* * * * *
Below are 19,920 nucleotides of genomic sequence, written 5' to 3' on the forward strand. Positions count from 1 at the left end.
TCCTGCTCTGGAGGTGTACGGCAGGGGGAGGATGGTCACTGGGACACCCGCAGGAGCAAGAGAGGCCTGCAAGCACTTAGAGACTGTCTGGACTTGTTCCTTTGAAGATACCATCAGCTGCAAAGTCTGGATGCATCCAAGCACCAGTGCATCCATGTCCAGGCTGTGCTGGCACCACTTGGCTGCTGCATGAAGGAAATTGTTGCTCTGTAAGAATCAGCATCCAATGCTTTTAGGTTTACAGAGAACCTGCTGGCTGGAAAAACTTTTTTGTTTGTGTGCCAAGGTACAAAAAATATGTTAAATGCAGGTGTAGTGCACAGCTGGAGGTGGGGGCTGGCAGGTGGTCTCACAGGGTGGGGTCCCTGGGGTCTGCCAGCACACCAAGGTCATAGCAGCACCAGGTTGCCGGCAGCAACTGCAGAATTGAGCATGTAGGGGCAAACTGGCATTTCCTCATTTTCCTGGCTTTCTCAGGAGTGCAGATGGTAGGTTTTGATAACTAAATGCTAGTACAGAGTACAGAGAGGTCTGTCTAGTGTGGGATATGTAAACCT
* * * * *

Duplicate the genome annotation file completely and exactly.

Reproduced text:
Below are 19,920 nucleotides of genomic sequence, written 5' to 3' on the forward strand. Positions count from 1 at the left end.
TCCTGCTCTGGAGGTGTACGGCAGGGGGAGGATGGTCACTGGGACACCCGCAGGAGCAAGAGAGGCCTGCAAGCACTTAGAGACTGTCTGGACTTGTTCCTTTGAAGATACCATCAGCTGCAAAGTCTGGATGCATCCAAGCACCAGTGCATCCATGTCCAGGCTGTGCTGGCACCACTTGGCTGCTGCATGAAGGAAATTGTTGCTCTGTAAGAATCAGCATCCAATGCTTTTAGGTTTACAGAGAACCTGCTGGCTGGAAAAACTTTTTTGTTTGTGTGCCAAGGTACAAAAAATATGTTAAATGCAGGTGTAGTGCACAGCTGGAGGTGGGGGCTGGCAGGTGGTCTCACAGGGTGGGGTCCCTGGGGTCTGCCAGCACACCAAGGTCATAGCAGCACCAGGTTGCCGGCAGCAACTGCAGAATTGAGCATGTAGGGGCAAACTGGCATTTCCTCATTTTCCTGGCTTTCTCAGGAGTGCAGATGGTAGGTTTTGATAACTAAATGCTAGTACAGAGTACAGAGAGGTCTGTCTAGTGTGGGATATGTAAACCT